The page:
This is the whole Lord's Prayer, when you look at it straight.  It isn't just that God is a great thing, it's your responsibility not to be that shit you see around you.  Forgive others their trespasses.  Don't fall for the bullshit and the quick fix.  Keep your eye focused up, where the good things are.

People have a tendency to think in this age that those people in the medieval world must have been miserable.  Look at the shit they lived in.  Look at the lack of medicine or luxuries.  Look at the horrors of disease and pestilence and death.  "Shit," we think.  "Shit I couldn't live in a place like that five minutes without screaming."

But you don't understand.  Those people in that age and in that time, with that mindset, believed those words above ... and they repeated them with the fervor of belief.  And whatever the horrorshow we perceive that may have been around them, they were looking UP.  They were looking at the better world that waited for them ... the world we'll never look at, because we're cynical and because we know it's a lie.  They did not know.  It was not a lie for them.  It was the real deal, and they wouldn't believe you that it was false if you shouted in their face with a bullhorn.  They wouldn't believe you if you cut the flesh in pieces from their backs.  The world was not everything to them.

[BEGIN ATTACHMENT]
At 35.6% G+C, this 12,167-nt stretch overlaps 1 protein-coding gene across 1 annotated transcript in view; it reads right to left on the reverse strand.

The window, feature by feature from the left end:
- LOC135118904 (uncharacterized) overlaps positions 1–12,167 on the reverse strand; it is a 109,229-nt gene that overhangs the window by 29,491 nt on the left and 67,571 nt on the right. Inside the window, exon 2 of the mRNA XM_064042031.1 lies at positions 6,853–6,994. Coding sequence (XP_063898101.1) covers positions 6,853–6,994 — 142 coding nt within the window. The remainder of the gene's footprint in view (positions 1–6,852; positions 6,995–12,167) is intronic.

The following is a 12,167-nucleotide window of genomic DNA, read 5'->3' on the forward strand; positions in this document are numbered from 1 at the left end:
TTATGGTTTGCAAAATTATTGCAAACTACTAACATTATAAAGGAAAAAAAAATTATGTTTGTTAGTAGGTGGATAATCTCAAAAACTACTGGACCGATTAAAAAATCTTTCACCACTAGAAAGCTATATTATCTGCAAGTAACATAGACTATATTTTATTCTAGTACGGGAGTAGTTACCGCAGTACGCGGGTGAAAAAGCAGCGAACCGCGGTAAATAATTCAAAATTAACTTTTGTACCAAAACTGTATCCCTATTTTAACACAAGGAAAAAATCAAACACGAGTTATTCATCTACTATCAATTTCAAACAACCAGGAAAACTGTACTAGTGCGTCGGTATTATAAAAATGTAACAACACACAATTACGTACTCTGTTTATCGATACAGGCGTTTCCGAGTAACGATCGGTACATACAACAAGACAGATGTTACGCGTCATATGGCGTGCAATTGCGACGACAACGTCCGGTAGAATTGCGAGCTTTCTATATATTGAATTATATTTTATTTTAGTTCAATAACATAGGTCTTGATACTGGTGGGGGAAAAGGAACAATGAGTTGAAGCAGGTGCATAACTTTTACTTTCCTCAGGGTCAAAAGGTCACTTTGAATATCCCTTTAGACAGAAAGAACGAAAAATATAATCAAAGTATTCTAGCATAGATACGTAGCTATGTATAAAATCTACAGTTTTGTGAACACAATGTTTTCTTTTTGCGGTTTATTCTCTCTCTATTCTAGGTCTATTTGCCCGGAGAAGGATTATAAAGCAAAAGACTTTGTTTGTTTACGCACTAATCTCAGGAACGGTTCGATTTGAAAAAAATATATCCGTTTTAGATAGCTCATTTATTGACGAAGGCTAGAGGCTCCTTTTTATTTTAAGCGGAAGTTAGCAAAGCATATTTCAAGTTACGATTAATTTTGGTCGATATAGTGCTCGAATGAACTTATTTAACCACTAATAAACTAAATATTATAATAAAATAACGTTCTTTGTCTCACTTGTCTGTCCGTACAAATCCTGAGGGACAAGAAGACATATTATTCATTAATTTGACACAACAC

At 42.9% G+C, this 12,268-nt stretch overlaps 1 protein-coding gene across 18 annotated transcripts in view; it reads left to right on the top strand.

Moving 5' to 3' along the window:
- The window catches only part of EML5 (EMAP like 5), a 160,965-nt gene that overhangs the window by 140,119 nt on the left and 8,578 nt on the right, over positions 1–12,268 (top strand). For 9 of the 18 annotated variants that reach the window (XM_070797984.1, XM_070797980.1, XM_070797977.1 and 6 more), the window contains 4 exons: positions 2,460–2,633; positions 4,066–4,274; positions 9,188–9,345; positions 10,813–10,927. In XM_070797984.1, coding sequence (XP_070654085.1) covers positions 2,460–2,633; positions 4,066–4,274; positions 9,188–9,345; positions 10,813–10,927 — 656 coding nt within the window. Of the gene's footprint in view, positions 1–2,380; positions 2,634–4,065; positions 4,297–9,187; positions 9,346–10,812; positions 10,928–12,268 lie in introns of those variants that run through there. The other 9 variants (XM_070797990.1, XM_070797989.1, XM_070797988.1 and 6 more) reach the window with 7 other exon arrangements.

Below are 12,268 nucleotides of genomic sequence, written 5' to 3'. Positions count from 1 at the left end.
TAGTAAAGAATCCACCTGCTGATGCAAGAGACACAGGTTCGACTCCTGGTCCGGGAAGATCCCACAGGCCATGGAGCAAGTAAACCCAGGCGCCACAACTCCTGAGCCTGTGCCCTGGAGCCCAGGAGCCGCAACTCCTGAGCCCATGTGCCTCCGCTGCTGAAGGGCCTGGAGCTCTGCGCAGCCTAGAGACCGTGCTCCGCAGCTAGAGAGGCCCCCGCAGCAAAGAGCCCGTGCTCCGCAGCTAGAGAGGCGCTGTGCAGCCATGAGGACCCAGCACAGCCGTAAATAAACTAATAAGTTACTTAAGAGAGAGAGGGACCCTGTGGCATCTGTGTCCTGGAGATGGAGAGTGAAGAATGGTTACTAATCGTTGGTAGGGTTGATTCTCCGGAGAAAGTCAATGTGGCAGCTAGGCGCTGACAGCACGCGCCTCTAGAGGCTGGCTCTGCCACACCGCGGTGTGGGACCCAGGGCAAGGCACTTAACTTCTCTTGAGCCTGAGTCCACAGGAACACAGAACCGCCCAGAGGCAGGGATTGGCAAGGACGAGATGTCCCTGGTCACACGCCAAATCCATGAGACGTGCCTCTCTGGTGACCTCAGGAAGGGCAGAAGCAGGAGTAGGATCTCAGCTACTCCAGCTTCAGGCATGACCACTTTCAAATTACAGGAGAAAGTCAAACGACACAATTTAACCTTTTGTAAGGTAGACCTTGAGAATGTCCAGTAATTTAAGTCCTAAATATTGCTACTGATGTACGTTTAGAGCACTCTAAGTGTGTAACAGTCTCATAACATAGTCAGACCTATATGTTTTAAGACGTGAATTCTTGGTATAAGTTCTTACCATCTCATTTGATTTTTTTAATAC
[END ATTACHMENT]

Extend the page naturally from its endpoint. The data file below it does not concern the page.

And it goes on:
I wrote yesterday about how to play a cleric.  What I said was, do this and the people of the world will follow you unto the next world.  Just reassure them that what they have is not all there is.

3 comments:

Arduin said...

I like these posts, hearing more about ancient cultures and mindsets and the shit we take for granted, etc.

I know this monotheism is what is prevalent in your world, but for those who still cling to the polytheist assumptions of the game, how does the mindset differ?

I recall you mentioning in an ages buried post that the polytheist's life was not often spent with religion (paraphrasing, and probably poorly), would it be possible to elaborate on that at all?

What are the differences between the Druid, calling on old pagan gods, and the Cleric, calling on a more "recent" faith? How do they influence their followers and domains?

Keith S said...

Raised Lutheran, same as you (and a contemporary, it seems.) Similar experience. I've played a cleric, or varient thereof, more than once. As you say, there's some interesting ground to explore in RPGs around faith and medieval mindsets.

The typical fantasy game setting is quite different from medieval Europe (as Arduin notes above), yet we often play a Eurocentric game. As Western gamers do we need to do more exploration of other cultures (especially polytheistic ones?)

The creed as core statement of faith is a cool bit of flavor. For world-builders and cleric-players you could write your own, and have a good foundation from which to RP characters.

Alexis said...

Arduin, having not been raised in an intense polytheistic life, I really couldn't say. Perhaps a Hindi online would like to tackle that.